Q: What do you think makes a great antagonist? Do they always have to have a legit reason (at least to them) of why they are doing bad things? Is it as simple as having a few quirks that people hate?
A: Which is more dramatically affecting: An antagonist who has a great reason for doing his job who never actually meets the protag (rare, but some examples exist) or an antagonist who is never explained, but very present, who takes a perverse, almost sexual thrill in hurting and humiliating the hero?
It’s the latter. Antagonists are only great in the things they do, and our point of reference in a script is the protagonist. The script illustrates a world, the character is like the vehicle that we navigate the world in. Given that nothing on the page really “exists,” we need an emotional point of reference to ground ourselves in, i.e., the main character’s reactions.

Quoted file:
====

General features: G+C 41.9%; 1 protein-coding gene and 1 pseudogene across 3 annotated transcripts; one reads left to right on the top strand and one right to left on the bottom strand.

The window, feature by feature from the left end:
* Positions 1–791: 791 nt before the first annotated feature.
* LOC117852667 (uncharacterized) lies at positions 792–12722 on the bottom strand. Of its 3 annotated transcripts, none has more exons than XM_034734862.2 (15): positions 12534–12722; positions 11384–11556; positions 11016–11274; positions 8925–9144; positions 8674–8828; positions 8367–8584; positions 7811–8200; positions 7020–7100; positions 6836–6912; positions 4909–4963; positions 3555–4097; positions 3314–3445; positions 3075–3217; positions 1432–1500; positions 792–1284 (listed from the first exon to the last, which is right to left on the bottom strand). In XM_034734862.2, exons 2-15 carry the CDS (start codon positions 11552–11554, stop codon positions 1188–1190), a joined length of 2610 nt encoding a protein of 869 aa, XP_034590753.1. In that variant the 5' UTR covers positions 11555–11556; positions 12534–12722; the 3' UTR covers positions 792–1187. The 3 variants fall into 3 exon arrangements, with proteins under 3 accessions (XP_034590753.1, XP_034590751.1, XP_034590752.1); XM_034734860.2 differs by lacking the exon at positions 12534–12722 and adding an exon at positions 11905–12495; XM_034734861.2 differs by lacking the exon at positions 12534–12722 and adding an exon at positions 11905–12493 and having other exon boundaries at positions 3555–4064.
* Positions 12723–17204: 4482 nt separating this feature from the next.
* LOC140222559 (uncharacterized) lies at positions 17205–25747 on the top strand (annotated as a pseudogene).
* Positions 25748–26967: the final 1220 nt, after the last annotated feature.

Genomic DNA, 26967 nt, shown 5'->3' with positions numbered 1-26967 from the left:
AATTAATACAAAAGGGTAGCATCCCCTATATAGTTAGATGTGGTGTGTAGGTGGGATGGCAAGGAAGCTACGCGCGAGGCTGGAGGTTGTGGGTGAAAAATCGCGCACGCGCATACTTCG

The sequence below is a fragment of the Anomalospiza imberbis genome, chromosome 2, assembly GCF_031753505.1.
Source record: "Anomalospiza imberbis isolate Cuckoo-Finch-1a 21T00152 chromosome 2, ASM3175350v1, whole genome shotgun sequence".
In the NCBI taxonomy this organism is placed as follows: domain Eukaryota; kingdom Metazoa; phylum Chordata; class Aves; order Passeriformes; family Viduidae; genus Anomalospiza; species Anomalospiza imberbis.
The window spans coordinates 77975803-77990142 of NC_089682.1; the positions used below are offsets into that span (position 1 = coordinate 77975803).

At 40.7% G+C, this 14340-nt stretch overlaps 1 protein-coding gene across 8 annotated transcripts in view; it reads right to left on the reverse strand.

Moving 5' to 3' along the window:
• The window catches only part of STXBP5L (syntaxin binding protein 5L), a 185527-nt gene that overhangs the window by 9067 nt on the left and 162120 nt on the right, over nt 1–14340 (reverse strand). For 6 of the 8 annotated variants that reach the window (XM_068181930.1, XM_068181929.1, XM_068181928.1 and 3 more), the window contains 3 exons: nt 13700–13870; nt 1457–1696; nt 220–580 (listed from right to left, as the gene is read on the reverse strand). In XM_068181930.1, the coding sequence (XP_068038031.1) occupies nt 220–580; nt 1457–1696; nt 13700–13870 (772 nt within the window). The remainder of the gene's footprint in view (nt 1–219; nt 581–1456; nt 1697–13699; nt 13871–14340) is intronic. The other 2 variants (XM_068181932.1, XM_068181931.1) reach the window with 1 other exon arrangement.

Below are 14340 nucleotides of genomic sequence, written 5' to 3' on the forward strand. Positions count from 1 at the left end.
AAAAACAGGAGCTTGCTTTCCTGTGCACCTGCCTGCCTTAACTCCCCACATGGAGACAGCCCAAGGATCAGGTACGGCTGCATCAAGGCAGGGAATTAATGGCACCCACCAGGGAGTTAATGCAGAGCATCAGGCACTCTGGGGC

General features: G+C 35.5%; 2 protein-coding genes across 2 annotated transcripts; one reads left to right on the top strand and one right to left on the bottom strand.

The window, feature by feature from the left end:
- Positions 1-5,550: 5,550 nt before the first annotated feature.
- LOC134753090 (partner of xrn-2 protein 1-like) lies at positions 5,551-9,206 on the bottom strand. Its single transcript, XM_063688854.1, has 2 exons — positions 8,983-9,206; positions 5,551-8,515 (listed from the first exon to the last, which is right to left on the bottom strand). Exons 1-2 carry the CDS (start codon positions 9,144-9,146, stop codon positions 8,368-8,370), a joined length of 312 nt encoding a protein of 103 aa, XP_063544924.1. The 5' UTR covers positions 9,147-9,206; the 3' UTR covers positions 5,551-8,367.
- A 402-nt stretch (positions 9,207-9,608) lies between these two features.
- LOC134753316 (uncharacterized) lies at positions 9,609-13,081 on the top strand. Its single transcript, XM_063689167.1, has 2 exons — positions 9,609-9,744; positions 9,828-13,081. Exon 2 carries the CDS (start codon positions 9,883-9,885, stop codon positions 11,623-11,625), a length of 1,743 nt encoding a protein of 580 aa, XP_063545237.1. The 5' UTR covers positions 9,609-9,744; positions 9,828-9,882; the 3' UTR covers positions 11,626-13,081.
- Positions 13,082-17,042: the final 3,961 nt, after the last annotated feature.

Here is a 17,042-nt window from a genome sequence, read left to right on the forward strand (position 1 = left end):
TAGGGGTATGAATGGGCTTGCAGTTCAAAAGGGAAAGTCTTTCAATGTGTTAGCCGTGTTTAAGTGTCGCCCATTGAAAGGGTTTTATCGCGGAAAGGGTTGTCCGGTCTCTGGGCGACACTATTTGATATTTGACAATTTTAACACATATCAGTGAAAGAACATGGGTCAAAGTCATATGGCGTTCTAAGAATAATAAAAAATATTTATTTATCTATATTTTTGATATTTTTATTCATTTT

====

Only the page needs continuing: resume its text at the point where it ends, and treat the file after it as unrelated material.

This is why in war movies, the might of the Axis powers gets enshrined in one specific Nazi officer, why Vader is the face of the empire, why institutionalized slavery gets enshrined in one vile slave owner. Abstract enemies are real, but not compelling or as memorable. They need a face and a relationship to the character to really stick.
People like to say “the bad guy is the hero of his own movie” and that’s true, but that doesn’t mean he’s got to be fully psychologically realized, he could be as straight forward as the action hero in a bad, jingoistic 80’s movie. Grounding a villain’s behavior in the relatable can be a powerful tool, but it’s not necessary. Why does the Joker hate Batman? The mystery is better than any answer. All that matters it that he does.